by Mitchelle Uzorka
Changing what foods you eat can lower your cholesterol and improve the armada of fats floating through your bloodstream.
Different foods lower cholesterol in various ways. Some deliver soluble fiber, which binds cholesterol and its precursors in the digestive system and drags them out of the body before they get into circulation. Some give you polyunsaturated fats, which directly lower LDL. And some contain plant sterols and stanols, which block the body from absorbing cholesterol.
This article lists foods that a person can incorporate into their diet to improve their cholesterol levels.
Eggplant is high in dietary fiber: A 100-g portion contains 3 grams (g)Trusted Source of fiber. As the American Heart Association (AHA)Trusted Source point out, fiber helps improve blood cholesterol levels. It also reduces the risk of developing:
type 2 diabetes
People can use garlic in a wide range of dishes, and it has many health benefits.
For example, researchersTrusted Source have found that garlic can help regulate serum cholesterol levels. And another studyTrusted Source determined that garlic can also help reduce blood pressure.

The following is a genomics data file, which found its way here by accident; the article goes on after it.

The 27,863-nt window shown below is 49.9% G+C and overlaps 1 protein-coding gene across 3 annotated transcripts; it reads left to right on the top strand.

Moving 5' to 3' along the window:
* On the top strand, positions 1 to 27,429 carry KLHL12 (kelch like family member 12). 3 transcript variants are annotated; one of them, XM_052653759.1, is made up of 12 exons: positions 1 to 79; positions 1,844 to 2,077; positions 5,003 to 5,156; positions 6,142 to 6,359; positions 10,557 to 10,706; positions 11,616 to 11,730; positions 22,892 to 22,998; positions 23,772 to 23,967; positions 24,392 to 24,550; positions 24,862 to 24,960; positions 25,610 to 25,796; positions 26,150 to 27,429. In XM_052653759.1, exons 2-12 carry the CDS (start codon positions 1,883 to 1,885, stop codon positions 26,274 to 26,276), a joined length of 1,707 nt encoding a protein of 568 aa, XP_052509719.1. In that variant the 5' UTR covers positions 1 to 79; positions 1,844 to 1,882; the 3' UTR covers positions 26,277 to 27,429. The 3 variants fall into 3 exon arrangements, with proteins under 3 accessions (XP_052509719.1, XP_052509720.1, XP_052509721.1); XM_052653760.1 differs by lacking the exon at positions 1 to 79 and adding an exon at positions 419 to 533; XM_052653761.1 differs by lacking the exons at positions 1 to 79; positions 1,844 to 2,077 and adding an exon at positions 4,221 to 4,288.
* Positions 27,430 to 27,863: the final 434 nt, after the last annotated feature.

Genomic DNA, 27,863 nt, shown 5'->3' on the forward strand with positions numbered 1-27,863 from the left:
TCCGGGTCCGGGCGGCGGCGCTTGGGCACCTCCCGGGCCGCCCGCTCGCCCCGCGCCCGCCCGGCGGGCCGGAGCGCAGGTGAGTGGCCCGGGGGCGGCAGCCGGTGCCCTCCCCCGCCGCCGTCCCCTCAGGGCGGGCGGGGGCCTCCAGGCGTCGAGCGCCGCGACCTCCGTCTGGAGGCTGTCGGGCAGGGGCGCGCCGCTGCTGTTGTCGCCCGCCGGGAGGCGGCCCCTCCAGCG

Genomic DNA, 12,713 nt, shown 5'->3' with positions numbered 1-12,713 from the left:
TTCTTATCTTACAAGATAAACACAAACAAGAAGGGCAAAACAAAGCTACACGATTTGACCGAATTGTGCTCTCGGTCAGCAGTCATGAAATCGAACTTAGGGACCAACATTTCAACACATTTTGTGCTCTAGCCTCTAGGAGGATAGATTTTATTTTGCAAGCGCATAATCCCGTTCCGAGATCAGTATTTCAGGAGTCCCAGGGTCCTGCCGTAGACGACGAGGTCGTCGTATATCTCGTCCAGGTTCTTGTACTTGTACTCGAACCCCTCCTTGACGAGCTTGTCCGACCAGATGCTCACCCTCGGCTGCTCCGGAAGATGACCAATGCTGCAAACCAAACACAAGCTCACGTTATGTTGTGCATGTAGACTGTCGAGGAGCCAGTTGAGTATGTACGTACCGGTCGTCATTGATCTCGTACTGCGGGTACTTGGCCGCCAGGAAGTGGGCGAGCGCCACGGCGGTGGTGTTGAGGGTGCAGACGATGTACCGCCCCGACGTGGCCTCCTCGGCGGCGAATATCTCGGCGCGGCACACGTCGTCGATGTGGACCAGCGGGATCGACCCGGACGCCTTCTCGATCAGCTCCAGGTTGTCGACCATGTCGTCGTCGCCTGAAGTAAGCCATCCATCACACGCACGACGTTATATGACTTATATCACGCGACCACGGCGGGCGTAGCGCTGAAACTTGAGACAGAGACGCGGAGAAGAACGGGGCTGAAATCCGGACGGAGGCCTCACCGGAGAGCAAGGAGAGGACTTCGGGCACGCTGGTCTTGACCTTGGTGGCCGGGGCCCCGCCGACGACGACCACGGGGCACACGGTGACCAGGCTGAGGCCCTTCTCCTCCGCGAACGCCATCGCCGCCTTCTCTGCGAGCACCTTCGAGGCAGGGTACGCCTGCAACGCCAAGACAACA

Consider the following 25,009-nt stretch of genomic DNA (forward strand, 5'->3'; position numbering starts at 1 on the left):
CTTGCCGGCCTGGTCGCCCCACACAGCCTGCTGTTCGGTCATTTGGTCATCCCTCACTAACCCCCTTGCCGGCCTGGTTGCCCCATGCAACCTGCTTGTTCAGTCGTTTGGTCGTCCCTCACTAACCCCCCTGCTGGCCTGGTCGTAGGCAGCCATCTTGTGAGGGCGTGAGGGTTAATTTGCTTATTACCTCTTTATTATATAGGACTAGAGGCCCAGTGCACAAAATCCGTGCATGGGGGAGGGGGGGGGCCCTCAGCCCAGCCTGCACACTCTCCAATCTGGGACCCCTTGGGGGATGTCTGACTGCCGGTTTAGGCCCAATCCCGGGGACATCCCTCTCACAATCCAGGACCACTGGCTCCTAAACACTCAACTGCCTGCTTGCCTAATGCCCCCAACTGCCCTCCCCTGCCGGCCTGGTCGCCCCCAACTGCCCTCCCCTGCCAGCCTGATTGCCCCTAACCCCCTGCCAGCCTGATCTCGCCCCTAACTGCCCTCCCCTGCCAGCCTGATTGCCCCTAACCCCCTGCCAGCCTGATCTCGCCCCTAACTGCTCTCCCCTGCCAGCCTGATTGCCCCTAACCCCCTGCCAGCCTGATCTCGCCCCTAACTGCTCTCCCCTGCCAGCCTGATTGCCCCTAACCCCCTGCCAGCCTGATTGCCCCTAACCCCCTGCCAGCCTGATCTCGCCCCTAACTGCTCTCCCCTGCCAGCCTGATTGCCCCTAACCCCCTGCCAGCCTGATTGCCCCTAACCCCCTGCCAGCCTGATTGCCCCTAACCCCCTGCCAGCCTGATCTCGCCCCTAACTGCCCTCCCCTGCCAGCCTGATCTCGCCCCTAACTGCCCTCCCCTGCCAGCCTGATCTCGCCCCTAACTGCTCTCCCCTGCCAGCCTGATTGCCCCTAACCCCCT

However, these studies involved garlic supplements — it would be difficult to include enough garlic in the diet to have a noticeable effect on cholesterol levels.
Nuts are a good source of unsaturated fats, which can help lower LDL cholesterol levels, especially when they replace saturated fats in the diet.
Nuts are also rich in fiber, which helps keep the body from absorbing cholesterol and promotes its excretion.
All nuts are suitable for a heart-healthy, cholesterol-lowering diet, including:
Legumes, also known as pulses, are a group of plant foods that includes beans, peas and lentils.
Legumes contain a lot of fiber, minerals and protein. Replacing some refined grains and processed meats in your diet with legumes can lower your risk of heart disease.
A review of 26 randomized controlled studies showed that eating a 1/2 cup (100 grams) of legumes per day is effective at lowering “bad” LDL cholesterol by an average of 6.6 mg/dl, compared to not eating legumes.
• Fruits and Berries
Fruit is an excellent addition to a heart-healthy diet for several reasons.
Many types of fruit are rich in soluble fiber, which helps lower cholesterol levels (20Trusted Source).
It does this by encouraging your body to get rid of cholesterol and stopping your liver from producing this compound.